By Joanna Brooks
May 20, 2010
Religion Dispatches Magazine
Latino Mormons spoke out this week against Arizona’s controversial new immigration law SB 1070.
Local leaders from the Church of Jesus Christ of Latter-day Saints are reporting that missionaries are having “doors slammed in their faces” by Latinos who identify the law with its author, Mormon state senator Russell Pearce (R-Mesa).
One Latino Mormon who is now in deportation proceedings told the Arizona Republic this week, “I want the Church to put a stop to him.”
Six percent of the population of Arizona is Mormon. This includes not only Anglos in historic LDS settlements like Mesa, Snowflake, and Thatcher, but also strong contingents of Latino and Native American Mormons.
Pearce has publicly cited one of the “Thirteen Articles of Faith,” a Mormon creed authored by Joseph Smith in 1842, as justification for SB 1070: article twelve states “we believe... in honoring, sustaining, and obeying the law.”
But Latino Mormons object to the law as contradictory to fundamental principles of Christian charity, compassion, tolerance, and kindness.
Anglo Mormons who work with Spanish-speaking Mormon congregations have also gone on record against SB 1070. In a widely circulated letter addressed to Governor Jan Brewer, Mesa resident William Richardson, a multi-generational Mormon and self-identified “conservative” who serves as the ecclesiastical leader of a Spanish-speaking congregation, decried SB 1070 for its inhumanity to the children of immigrant parents, its impracticality and unfairness, and its meanspiritedness.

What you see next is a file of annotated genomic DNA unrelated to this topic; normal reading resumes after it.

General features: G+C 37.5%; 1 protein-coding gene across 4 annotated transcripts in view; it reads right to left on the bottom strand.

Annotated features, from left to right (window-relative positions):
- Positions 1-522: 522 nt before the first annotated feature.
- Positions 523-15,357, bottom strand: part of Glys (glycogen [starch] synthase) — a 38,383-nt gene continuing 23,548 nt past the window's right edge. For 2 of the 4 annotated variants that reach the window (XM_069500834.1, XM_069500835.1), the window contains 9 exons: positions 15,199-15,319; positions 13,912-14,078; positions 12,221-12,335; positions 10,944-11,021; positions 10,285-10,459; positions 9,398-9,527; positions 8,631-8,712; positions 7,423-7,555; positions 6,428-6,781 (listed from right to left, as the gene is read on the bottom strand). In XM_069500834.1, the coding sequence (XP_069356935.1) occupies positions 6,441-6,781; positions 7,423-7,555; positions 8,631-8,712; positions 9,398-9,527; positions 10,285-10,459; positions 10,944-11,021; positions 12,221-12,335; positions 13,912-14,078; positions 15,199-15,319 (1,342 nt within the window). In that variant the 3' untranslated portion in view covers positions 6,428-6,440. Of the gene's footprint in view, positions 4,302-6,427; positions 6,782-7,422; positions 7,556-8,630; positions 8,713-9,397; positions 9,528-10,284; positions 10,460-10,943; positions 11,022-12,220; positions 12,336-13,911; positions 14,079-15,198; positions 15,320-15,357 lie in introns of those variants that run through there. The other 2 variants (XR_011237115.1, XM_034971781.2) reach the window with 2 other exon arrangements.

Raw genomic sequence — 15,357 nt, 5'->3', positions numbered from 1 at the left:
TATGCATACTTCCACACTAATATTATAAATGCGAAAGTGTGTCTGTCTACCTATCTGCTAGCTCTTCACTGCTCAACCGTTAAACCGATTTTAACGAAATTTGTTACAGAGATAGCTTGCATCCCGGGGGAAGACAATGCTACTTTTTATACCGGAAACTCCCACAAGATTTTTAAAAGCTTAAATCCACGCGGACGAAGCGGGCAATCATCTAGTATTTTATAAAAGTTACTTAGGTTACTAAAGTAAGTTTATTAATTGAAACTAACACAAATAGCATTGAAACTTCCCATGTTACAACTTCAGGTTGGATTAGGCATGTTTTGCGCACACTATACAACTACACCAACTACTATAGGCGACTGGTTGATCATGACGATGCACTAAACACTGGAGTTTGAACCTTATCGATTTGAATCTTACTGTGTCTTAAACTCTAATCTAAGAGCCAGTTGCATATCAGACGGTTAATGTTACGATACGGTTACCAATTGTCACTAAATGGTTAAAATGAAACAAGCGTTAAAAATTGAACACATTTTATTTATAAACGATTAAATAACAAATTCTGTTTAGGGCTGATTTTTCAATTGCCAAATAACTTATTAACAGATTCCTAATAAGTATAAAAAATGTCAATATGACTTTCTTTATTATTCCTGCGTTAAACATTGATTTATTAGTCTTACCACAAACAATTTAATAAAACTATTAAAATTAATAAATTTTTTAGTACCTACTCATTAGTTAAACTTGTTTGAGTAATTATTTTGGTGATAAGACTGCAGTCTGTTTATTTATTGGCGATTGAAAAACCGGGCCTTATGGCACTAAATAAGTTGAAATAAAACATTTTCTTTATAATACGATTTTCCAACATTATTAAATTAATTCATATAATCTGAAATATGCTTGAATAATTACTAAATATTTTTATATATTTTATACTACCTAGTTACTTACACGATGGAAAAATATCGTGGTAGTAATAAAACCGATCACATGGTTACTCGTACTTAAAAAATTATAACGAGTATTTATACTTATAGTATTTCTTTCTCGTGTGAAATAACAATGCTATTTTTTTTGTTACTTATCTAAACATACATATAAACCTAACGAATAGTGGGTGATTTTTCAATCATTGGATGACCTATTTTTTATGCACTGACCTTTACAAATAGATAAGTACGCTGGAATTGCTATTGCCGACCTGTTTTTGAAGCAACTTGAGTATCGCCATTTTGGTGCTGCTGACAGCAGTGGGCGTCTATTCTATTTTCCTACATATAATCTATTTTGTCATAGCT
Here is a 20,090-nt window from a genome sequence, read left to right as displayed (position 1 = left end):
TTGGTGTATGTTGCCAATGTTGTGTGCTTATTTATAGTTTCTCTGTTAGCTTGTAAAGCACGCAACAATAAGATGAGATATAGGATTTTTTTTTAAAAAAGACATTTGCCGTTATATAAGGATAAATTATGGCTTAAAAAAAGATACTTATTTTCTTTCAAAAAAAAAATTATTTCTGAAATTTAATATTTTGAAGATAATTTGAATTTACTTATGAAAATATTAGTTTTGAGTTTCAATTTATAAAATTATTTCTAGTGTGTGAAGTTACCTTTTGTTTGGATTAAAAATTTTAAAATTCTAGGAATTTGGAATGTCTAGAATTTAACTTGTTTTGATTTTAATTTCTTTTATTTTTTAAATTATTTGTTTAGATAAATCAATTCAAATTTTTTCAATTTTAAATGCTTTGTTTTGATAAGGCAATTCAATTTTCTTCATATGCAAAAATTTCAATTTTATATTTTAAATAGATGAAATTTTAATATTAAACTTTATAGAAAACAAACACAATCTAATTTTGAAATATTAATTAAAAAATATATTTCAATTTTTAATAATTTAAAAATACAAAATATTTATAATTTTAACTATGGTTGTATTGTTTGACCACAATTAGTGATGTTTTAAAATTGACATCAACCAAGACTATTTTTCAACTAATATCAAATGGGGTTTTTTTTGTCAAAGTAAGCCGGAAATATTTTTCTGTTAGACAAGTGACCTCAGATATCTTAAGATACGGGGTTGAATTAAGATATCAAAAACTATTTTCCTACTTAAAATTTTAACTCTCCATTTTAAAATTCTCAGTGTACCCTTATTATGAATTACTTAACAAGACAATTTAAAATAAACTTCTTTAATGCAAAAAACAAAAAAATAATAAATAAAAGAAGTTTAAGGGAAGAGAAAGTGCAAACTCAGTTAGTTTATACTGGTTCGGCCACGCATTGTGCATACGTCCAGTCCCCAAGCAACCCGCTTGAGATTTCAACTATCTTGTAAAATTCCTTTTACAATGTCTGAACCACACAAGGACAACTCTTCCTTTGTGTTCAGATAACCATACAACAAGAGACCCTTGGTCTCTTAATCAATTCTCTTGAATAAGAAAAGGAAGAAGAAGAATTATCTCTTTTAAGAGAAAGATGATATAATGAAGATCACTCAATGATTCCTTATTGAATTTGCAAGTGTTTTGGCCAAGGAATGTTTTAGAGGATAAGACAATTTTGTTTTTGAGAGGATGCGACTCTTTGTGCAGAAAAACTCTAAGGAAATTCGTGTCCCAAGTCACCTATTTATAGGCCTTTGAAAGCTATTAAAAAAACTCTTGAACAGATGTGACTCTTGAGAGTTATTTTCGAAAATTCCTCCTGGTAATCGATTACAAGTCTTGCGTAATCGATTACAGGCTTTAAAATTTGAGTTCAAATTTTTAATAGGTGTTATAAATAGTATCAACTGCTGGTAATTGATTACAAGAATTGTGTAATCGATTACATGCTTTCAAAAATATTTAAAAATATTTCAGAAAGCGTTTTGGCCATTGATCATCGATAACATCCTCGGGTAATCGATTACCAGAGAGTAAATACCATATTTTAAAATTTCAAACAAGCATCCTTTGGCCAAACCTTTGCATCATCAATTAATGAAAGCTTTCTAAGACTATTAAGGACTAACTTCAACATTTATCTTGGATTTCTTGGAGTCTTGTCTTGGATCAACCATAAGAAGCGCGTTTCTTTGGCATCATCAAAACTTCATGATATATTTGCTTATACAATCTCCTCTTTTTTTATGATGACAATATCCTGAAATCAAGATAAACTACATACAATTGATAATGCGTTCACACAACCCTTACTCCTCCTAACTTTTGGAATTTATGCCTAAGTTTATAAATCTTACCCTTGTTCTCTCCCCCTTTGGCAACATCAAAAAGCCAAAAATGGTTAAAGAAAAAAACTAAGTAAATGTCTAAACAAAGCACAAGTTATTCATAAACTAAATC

The LDS Church’s official stance on immigration holds that immigration policy is “the province of government” but urges “compassion and careful reflection” in matters affecting immigrants and their families.
The debate over immigration reveals a divide between Mormons who look to the faith’s future as a global church and those who hold to deep-seated ethnic Anglo-Mormon identity and view political conservatism as a defining feature of LDS cultural and religious orthodoxy.
It is estimated that of the Church’s 13 million members worldwide, more than 4.5 million members are Spanish-speaking. Spanish-speaking LDS congregations in the US have grown by an estimated 90 percent in the last decade. The majority of Mormon converts in the US now come from Latino communities. And there are just about as many Mormons who live in Mexico and Central America as there are in the state of Utah.